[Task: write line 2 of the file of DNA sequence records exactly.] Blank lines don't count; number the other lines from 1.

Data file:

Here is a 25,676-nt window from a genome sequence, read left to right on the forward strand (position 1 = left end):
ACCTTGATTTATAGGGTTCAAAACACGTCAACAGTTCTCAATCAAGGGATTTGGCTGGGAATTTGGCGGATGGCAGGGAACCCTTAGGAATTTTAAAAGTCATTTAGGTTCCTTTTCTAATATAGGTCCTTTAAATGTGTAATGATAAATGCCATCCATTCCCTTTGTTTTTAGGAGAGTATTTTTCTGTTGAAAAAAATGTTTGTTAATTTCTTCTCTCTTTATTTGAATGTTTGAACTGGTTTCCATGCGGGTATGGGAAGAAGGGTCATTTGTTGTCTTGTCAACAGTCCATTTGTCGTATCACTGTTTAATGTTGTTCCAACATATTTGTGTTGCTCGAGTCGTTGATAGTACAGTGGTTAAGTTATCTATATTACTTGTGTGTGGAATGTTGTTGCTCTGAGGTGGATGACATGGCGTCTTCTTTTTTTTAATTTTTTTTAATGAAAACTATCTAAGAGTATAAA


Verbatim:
ACCTTGATTTATAGGGTTCAAAACACGTCAACAGTTCTCAATCAAGGGATTTGGCTGGGAATTTGGCGGATGGCAGGGAACCCTTAGGAATTTTAAAAGTCATTTAGGTTCCTTTTCTAATATAGGTCCTTTAAATGTGTAATGATAAATGCCATCCATTCCCTTTGTTTTTAGGAGAGTATTTTTCTGTTGAAAAAAATGTTTGTTAATTTCTTCTCTCTTTATTTGAATGTTTGAACTGGTTTCCATGCGGGTATGGGAAGAAGGGTCATTTGTTGTCTTGTCAACAGTCCATTTGTCGTATCACTGTTTAATGTTGTTCCAACATATTTGTGTTGCTCGAGTCGTTGATAGTACAGTGGTTAAGTTATCTATATTACTTGTGTGTGGAATGTTGTTGCTCTGAGGTGGATGACATGGCGTCTTCTTTTTTTTAATTTTTTTTAATGAAAACTATCTAAGAGTATAAA